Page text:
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Considering the consensus of the world's leading meteorologists that there will be a vastly greater number of natural calamities (such as hurricanes and floods) during the first several decades of the twenty-first century, some experts recommended that more developing countries should do what Bangladesh has done--build into their development plans strategies to _______ the impact of such disasters on development.

a. ameliorate
b. attenuate
c. comprehend

The answer to the blank is ameliorate in the book Barron's GRE Verbal Workbook, 2nd Edition

I have heard many times phrases like to minimize impact, to soften impact etc. So, thought the answer should be to attenuate the impact.

Can you please explain why doesn't the word attenuate work here?

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    I agree with you (and not the book). Attenuate makes sense in that context. Ameliorate might sort of work, but it doesn't work well, and definitely not as well as attenuate.
    – Juhasz
    Commented May 18, 2020 at 15:42
  • @Juhasz: I think you are mistaken. Both attenuate and ameliorate are at least "credible" on semantic grounds, as you say. But if you check the last two links in my answer I think you'll have to agree that even though neither of them are in the "Top 10", ameliorate is in fact significantly more common than attenuate before (undesirable) impacts. Commented May 18, 2020 at 16:19
  • @FumbleFingersReinstateMonica, were I writing or editing this piece, I also wouldn't have chosen any of those three options. For a GRE question, where definitional precision is important, attenuate seemed to me like the better choice. In my experience studying for this test, these kind of frustrating questions were fairly common. Fortunately, they either didn't appear on the actual test, or else there were enough reasonable questions that my score wasn't seriously effected.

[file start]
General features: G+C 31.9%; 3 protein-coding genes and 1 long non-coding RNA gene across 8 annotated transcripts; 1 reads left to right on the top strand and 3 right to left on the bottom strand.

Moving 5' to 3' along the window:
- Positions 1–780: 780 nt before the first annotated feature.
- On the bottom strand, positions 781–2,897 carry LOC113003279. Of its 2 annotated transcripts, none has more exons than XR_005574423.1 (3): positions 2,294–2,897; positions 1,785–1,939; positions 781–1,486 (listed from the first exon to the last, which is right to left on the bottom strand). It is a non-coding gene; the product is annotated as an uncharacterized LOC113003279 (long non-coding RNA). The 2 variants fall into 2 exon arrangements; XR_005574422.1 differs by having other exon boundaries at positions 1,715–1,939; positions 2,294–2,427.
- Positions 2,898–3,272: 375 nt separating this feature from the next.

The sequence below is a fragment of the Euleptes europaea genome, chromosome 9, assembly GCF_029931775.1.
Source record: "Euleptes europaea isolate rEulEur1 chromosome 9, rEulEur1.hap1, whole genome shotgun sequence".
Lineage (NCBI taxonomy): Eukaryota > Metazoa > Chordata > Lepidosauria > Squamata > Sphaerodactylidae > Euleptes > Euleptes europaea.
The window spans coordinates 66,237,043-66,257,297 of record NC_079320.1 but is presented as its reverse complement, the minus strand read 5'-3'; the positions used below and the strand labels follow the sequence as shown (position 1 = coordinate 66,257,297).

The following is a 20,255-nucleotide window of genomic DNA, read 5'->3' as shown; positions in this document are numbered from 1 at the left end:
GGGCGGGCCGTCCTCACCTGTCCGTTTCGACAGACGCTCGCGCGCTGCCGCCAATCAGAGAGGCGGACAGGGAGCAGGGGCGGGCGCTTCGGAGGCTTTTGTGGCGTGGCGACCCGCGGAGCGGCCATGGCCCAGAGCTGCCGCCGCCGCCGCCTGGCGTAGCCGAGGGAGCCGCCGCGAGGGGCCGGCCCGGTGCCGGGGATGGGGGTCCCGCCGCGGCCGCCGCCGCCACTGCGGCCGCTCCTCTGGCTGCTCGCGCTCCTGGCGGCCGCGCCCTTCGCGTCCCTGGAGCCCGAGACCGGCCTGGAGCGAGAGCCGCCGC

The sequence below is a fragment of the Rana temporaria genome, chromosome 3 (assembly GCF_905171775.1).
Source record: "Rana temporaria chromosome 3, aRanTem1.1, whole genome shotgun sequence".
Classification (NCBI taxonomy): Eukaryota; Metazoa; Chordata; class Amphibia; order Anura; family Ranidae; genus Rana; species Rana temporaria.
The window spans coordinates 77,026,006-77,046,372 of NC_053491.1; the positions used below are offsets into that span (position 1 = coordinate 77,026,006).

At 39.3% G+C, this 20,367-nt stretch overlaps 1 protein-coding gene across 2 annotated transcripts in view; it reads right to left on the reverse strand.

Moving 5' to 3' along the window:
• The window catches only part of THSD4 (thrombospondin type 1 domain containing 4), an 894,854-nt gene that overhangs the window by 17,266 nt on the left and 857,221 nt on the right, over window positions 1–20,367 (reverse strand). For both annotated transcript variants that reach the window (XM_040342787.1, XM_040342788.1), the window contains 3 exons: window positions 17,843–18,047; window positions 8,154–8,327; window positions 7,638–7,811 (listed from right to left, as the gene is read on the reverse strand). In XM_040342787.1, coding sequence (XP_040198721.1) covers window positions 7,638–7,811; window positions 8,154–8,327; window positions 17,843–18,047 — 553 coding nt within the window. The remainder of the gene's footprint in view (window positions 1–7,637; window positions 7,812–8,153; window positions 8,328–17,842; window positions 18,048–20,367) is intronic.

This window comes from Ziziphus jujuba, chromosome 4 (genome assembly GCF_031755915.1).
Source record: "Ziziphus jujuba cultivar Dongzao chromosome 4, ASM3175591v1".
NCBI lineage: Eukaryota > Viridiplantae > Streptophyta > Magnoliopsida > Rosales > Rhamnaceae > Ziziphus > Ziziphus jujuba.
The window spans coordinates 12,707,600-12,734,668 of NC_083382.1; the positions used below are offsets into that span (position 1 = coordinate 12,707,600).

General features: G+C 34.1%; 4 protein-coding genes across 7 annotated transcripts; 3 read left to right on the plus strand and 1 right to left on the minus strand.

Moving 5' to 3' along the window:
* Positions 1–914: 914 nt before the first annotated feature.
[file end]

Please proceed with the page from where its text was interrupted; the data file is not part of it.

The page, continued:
– Juhasz
    Commented May 18, 2020 at 16:58
  • @Juhasz: Well, as [this NGram]() shows, ameliorate the impact is in fact twice as common as attenuate the impact - but obviously both those terms would practically "flatline" by comparison with more idiomatic alternatives such as reduce, minimise, mitigate, limit, lessen, alleviate, soften as flagged up in my answer. But if you think it's meaningful to say that attenuate is "the better choice" in the face of such evidence to the contrary and the fact that it's an irrelevancy anyway, I'm not gonna keep arguing the toss. Commented May 18, 2020 at 18:20
  • ...sorry - I meant this NGram Commented May 18, 2020 at 18:20

3 Answers 3

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See this NGram showing which words are most likely to occur in OP's context...

I wouldn't use attenuate here myself, and it doesn't appear in that "Top Ten" list.


BUT - nor do ameliorate or comprehend. And they're a curious pair of alternatives, given that so far as I'm concerned attenuate and ameliorate are just two "equally sub-optimal" choices, whereas comprehend simply makes no sense whatsoever.

Anyone who chooses comprehend is unquestionably wrong, but I see no good reason for preferring ameliorate over attenuate or vice-versa (those are links to many written instances of both terms). In short, the "test" is poorly-devised, so don't spend too much time analysing it.

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  • It is most definitely attenuate here. This are AmE GREs and they give words that wouldn't work on purpose. The only one that works here is precisely attenuate so it doesn't matter about the ngrams. Google this: natural disasters and attenuate the impact, as in lessen And the word is strategies, not measures. Of course, with measures attenuate won't work.
    – Lambie
    Commented Oct 26, 2022 at 21:43
  • books.google.com/ngrams/…
    – Lambie
    Commented Oct 26, 2022 at 21:48
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    I don't see the point of your comment or your chart link. The important chart is this one, showing that ameliorate the impact is far more common than attenuate the impact. The three choices offered by the test strike me as incredibly stupid. One doesn't work at all, and neither of the other two are in the top ten for the context. But to suggest the less common of those two is "correct" makes no sense to me. Commented Oct 27, 2022 at 11:27
  • ... and "strategies" and "measures" are synonymous in this context, so that makes no difference. Commented Oct 27, 2022 at 11:29